This document is for anyone who is working to transform and develop South Africa, but particularly for policy makers and trainers. It is the Commission on Gender Equality’s (CGE) first attempt to formulate a framework which the commission believes we need to be working within if we are to promote and protect gender equality, as the Constitution demands. Whether you are familiar with the theories and practices of gender equality or completely new to them, this document will be useful to you. If you are involved in funding, policy-making, training, research or on-the-ground projects, it will help you make sure that you take women’s particular needs into account and that women and men are equal beneficiaries of your work. This document aims to provide information and to get you thinking. The CGE hopes it will get you talking too.
Between 2007 – 14, there were 341 reported PE deals in Southern Africa totaling US$6.7bn. South Africa has the most mature and sophisticated market for PE in the region (and on the continent), accounting for 76% of the deal volume and 92% of the deal value in Southern Africa from 2007 – 2014. Annual deal volumes in the region have been trending downwards slightly since 2012, in part due to slower growth in South Africa and lower prices for commodities affecting the region. Overall, Southern Africa’s share of deal activity in Africa declined from 37% in 2007 – 2010 to 31% in 2011 – 2014. There were 127 PE exits in Southern Africa from 2007 – 2014. Sales to trade buyers – many to South African companies looking to expand their footprint within South Africa and across the region – accounted for a large proportion of exits
This study investigated the barriers that educators faced in involving fathers in the academic development of their children in the foundation phase education in South Africa. The study adopted the qualitative case study approach and followed the interpretivist paradigm to investigate the participants in their natural setting. The sample size comprised six educators who were purposively selected to respond to semi-structured interview questions. All ethical procedures were observed and respondents completed the consent forms. Data collected was thematically analyzed. The findings revealed that lack of knowledge, absent father syndrome, migrant labor, educational poverty and political will were the main barriers to father involvement. The study concluded that effective fathers’ participation in the education of their children is necessary to achieving the goals of early childhood education. The study recommends that programs should be tailor-made to suite all categories of fathers in order to encourage father participation regardless of their economic status.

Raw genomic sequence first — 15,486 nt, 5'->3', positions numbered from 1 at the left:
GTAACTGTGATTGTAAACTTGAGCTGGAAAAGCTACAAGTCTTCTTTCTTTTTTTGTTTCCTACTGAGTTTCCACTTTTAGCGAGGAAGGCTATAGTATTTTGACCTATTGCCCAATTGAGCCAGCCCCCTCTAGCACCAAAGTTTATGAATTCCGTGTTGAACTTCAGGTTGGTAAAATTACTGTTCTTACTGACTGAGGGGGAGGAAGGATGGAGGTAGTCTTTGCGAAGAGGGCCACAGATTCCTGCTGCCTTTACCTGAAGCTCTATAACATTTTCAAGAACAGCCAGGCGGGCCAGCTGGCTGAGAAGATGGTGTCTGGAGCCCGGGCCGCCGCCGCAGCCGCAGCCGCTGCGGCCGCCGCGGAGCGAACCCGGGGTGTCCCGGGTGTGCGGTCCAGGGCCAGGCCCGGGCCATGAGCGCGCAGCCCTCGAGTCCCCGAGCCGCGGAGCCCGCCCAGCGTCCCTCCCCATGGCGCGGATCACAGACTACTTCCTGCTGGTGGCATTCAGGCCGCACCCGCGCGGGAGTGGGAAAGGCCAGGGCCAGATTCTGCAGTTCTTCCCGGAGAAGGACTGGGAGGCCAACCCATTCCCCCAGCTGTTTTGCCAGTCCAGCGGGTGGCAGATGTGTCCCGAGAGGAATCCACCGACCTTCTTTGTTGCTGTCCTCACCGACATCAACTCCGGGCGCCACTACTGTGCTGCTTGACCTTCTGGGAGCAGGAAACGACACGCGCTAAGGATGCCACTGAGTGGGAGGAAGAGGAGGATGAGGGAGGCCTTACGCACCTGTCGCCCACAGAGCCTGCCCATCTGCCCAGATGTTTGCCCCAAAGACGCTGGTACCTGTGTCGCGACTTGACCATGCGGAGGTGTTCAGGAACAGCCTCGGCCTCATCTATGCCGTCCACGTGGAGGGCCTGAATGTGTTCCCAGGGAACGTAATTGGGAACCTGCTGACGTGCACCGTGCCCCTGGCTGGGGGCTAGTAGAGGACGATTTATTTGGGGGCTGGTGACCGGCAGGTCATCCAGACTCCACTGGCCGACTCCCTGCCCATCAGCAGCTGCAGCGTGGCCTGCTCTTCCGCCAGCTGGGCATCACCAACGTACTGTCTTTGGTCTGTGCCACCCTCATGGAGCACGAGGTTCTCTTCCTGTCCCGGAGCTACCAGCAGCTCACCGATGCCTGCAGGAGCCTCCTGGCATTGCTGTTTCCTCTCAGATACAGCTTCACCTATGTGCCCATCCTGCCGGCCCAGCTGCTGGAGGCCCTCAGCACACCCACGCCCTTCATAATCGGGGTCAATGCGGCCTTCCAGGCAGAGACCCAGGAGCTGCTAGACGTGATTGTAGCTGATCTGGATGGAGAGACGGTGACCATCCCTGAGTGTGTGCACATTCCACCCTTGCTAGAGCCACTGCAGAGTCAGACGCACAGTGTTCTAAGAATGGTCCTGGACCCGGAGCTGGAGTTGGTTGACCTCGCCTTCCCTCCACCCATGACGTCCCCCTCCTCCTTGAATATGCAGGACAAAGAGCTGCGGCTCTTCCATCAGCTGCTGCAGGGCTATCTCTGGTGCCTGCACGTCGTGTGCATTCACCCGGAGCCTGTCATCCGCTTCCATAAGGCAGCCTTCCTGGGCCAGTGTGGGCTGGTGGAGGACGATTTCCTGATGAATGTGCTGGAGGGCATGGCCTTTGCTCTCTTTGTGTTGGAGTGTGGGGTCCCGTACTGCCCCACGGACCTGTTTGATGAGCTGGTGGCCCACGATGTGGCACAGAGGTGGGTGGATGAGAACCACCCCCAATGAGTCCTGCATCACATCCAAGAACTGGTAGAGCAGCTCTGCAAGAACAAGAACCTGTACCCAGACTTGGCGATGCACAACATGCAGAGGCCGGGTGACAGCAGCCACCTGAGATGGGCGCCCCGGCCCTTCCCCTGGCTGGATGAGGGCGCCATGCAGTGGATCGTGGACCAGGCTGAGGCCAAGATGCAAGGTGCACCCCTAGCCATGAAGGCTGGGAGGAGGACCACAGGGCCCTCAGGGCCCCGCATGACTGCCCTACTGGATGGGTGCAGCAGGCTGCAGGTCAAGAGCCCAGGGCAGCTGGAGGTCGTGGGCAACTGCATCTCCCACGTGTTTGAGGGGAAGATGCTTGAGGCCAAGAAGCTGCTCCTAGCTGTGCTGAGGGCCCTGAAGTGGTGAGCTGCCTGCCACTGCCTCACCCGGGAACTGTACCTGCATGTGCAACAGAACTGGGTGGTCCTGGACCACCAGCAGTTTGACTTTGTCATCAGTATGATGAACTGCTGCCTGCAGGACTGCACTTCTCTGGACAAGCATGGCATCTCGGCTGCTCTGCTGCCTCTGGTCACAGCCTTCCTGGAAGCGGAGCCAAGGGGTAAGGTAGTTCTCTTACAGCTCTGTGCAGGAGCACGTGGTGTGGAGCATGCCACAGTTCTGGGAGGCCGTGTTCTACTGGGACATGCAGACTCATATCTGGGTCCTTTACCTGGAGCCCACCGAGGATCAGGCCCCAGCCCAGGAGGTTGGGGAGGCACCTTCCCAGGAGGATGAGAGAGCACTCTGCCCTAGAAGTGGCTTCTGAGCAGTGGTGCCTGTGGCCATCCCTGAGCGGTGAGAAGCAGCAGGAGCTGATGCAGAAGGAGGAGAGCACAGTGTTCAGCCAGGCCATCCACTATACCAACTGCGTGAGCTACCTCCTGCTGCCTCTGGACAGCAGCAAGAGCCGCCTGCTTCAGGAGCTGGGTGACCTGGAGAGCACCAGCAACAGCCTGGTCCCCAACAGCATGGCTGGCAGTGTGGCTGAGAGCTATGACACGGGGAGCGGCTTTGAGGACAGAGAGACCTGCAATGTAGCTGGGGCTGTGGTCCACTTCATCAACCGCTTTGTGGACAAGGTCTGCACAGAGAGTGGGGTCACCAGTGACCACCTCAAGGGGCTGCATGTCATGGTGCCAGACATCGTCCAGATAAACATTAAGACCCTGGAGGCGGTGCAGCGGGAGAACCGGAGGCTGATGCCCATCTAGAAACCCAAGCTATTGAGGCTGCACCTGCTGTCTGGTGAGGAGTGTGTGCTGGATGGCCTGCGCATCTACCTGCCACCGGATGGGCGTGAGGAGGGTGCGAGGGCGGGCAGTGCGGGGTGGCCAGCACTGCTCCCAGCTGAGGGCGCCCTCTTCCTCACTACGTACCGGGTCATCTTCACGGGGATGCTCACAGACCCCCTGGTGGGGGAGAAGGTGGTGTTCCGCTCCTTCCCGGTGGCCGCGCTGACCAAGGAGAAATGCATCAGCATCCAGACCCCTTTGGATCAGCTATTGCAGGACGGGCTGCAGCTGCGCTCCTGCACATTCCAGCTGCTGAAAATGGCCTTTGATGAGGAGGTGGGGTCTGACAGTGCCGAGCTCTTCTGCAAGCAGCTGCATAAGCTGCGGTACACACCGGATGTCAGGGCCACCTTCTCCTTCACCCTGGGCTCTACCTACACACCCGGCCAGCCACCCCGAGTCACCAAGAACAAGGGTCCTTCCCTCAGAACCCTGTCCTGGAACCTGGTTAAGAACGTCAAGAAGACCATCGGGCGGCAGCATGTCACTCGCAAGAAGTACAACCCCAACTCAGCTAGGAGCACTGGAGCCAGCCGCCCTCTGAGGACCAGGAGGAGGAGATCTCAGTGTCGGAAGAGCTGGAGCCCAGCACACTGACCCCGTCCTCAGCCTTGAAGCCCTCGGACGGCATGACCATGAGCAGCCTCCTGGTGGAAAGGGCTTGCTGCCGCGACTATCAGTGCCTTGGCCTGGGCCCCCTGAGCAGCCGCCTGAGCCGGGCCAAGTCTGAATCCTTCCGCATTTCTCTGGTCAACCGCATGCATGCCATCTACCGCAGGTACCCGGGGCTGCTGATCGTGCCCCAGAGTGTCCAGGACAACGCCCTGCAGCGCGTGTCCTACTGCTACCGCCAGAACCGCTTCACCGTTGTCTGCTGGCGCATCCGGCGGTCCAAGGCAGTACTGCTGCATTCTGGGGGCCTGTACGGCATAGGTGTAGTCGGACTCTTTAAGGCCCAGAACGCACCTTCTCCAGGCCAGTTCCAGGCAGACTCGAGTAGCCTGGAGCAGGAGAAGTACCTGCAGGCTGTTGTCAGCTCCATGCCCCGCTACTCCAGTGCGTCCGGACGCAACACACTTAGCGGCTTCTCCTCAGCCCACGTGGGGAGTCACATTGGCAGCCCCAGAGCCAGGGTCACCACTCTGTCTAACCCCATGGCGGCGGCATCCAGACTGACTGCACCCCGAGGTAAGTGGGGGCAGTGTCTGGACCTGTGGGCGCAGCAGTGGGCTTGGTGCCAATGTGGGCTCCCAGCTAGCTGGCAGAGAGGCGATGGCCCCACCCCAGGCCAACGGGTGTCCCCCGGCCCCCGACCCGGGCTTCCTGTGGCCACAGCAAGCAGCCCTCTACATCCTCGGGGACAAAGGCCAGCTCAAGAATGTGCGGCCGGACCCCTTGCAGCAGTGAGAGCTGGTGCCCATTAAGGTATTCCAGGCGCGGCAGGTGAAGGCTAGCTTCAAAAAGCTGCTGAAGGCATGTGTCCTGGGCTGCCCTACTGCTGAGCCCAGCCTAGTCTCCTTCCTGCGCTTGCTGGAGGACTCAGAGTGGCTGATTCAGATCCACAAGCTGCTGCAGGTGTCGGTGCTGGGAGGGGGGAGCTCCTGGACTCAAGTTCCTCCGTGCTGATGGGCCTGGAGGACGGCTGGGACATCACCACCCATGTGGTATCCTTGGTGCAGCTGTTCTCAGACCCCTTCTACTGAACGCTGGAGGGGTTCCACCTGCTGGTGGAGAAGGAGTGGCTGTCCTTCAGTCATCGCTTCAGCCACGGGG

Despite expenditure levels on healthcare comparable to those of its upper-middle-income country peers, South Africa is achieving health outcomes that are comparable to those of low-income countries.
This dissertation contains four essays on the financing, user acceptability and delivery of healthcare in South Africa. The main contribution of the dissertation is to determine how the user acceptability of healthcare services influences not only health seeking behaviour in South Africa, but also influences the ability of healthcare services to impact health outcomes. Without sufficient focus on user acceptability, the success of the health system will be undermined by creating missed opportunities for the prevention, detection and treatment of disease.
One of the most vocal criticisms against the South African higher education system at the postgraduate (doctoral) level has been the charge of a lack of transformation. The term ‘transformation’ has become so ideologised that it has little research or policy value. Perhaps one of the most inappropriate ways to use transformation is as a static concept; for example, to demand that universities must reflect, 20 years after apartheid, the demographics of the current population. What we should learn from this charge of a lack of transformation at postgraduate level is that bad policies have long-lasting consequences and cannot be redressed or wished away in a decade or two.